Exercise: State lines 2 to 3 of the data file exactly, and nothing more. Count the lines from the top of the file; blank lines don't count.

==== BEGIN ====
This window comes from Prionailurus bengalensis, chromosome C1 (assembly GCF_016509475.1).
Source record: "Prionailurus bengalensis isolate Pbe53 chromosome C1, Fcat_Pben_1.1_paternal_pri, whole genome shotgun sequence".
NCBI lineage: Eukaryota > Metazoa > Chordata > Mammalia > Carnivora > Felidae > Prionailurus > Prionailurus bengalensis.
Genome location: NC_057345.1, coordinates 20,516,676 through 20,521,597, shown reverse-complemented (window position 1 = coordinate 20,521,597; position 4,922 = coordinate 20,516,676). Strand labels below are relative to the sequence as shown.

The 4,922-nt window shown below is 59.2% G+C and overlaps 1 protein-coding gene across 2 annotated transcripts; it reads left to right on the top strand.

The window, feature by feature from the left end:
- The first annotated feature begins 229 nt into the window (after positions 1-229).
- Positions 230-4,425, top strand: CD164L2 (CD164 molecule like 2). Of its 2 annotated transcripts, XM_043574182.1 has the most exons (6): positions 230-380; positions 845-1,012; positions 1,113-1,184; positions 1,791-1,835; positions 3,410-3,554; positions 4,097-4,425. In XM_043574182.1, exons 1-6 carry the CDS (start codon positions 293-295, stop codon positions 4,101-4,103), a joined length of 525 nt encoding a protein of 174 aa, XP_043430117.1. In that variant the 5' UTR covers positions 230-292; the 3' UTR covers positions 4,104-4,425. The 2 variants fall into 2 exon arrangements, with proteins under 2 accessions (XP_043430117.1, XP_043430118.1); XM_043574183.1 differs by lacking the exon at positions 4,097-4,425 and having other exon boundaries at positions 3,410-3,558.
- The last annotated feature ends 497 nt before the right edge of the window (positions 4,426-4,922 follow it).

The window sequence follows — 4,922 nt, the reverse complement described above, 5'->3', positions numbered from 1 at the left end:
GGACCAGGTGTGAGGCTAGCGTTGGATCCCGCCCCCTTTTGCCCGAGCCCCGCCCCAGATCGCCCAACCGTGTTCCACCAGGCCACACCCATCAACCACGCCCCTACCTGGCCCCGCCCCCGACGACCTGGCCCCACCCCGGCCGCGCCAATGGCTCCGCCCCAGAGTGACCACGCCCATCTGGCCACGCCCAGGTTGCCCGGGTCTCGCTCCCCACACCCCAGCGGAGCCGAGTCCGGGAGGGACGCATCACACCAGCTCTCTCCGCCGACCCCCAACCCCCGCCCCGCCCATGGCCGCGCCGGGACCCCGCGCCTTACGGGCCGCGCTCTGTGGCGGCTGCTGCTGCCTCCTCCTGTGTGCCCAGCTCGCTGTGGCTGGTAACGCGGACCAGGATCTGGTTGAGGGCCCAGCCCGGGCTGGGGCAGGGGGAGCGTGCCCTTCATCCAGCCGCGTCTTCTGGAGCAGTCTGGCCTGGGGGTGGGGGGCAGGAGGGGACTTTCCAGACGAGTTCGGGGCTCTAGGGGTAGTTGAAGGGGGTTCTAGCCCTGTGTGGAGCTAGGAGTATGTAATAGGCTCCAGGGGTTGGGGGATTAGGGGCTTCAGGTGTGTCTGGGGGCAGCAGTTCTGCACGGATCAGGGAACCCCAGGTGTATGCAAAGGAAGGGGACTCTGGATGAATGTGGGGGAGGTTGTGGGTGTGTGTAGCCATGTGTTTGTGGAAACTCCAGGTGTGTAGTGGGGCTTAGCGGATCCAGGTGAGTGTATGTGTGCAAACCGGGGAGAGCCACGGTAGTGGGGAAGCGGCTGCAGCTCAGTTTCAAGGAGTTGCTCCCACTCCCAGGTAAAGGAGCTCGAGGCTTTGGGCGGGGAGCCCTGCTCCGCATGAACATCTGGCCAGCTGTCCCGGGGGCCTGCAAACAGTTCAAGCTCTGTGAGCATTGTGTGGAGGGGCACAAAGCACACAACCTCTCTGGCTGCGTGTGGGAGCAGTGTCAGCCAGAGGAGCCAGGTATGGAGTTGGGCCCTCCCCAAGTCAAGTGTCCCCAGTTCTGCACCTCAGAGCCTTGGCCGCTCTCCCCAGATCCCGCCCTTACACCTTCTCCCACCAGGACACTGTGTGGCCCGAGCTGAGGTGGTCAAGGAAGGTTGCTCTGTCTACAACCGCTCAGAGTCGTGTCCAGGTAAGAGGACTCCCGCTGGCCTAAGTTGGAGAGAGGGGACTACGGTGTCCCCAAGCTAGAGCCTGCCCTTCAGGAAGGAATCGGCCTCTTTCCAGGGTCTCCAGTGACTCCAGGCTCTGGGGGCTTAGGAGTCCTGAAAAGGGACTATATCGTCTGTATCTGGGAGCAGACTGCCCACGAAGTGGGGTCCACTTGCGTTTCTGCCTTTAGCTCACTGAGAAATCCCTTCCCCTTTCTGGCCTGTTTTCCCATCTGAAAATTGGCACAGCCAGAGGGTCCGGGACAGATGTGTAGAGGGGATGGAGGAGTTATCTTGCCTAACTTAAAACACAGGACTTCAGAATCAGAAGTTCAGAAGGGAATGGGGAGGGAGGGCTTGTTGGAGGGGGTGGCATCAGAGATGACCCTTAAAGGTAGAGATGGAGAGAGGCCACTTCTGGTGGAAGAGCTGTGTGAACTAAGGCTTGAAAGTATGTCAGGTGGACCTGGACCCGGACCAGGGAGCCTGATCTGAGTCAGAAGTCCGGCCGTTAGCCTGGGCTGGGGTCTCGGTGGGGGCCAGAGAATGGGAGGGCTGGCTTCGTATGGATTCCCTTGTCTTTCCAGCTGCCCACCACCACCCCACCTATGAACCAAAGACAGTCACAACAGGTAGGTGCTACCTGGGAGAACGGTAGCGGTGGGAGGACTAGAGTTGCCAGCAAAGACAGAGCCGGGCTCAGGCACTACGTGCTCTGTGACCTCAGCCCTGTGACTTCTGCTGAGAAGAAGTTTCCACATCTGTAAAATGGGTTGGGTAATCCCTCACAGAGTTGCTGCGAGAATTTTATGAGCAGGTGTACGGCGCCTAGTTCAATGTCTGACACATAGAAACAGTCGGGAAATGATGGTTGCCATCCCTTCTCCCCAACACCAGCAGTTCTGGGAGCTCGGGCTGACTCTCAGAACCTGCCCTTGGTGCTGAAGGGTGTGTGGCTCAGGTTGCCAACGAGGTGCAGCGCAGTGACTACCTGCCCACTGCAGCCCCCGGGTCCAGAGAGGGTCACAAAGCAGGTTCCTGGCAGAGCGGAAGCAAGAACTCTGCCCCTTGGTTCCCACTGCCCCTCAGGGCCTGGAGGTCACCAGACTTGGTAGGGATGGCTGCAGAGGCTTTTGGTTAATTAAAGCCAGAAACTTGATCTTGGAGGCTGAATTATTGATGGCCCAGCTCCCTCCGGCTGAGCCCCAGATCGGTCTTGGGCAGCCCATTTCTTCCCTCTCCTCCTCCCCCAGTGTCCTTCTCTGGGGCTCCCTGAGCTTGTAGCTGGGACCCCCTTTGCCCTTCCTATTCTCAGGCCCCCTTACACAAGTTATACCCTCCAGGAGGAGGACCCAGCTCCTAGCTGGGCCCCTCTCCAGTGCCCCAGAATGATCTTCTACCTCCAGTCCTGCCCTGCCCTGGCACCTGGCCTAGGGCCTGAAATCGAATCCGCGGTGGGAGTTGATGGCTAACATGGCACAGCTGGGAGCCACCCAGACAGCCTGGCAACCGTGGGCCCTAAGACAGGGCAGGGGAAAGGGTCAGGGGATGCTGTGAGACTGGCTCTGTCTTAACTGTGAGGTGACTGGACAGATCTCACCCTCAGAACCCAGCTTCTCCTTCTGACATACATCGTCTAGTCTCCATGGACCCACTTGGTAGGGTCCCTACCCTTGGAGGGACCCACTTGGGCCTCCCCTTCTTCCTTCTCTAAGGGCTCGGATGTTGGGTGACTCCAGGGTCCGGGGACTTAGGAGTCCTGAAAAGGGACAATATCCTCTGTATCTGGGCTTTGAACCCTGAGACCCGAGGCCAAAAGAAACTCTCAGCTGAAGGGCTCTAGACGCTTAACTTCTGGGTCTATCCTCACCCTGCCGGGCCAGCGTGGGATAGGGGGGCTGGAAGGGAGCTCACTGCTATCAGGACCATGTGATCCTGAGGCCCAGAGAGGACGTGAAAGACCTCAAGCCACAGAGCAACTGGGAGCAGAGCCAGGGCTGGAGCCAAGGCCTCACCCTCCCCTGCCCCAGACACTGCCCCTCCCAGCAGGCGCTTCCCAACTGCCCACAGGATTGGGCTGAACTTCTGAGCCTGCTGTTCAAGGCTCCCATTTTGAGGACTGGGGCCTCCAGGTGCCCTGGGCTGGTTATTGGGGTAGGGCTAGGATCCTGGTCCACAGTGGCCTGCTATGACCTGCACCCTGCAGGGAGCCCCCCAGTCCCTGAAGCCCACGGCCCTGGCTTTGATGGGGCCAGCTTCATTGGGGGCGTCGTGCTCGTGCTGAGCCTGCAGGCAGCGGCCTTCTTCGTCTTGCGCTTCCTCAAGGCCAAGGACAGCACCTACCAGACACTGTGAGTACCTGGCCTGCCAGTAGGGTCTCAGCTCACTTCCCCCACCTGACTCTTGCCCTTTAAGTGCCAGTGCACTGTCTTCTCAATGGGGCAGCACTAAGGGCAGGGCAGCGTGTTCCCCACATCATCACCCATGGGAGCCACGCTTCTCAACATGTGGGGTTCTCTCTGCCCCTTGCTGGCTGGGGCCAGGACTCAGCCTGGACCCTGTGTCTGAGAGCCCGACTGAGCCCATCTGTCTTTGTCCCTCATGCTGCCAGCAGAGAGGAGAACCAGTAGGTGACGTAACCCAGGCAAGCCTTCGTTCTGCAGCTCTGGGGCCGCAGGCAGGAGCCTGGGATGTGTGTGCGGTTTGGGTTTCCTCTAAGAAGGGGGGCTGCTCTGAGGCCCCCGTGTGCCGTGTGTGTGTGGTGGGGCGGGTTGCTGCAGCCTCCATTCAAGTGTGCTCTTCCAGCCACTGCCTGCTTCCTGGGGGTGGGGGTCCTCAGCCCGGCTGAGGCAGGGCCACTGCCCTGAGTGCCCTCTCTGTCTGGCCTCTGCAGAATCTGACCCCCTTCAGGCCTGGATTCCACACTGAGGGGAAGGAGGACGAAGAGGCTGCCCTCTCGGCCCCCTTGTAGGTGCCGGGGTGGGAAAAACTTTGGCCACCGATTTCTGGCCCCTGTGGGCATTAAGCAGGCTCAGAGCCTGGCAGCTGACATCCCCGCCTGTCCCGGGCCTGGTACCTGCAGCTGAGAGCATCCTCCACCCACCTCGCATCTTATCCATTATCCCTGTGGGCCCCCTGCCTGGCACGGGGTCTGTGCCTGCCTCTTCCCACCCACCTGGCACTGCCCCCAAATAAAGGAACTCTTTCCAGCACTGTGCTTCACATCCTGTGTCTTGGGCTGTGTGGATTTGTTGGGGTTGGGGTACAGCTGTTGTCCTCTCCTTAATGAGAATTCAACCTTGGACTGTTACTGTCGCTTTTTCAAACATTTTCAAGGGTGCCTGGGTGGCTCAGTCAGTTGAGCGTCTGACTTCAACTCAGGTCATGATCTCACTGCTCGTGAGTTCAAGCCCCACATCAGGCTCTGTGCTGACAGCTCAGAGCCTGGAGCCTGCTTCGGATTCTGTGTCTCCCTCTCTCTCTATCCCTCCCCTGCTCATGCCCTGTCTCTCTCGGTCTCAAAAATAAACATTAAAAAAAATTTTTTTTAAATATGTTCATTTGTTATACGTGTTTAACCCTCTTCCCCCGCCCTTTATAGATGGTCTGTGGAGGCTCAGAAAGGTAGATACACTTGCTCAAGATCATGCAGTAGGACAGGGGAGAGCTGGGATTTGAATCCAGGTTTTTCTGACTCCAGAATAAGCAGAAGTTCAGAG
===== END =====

Source record: "Prionailurus bengalensis isolate Pbe53 chromosome C1, Fcat_Pben_1.1_paternal_pri, whole genome shotgun sequence".
NCBI lineage: Eukaryota > Metazoa > Chordata > Mammalia > Carnivora > Felidae > Prionailurus > Prionailurus bengalensis.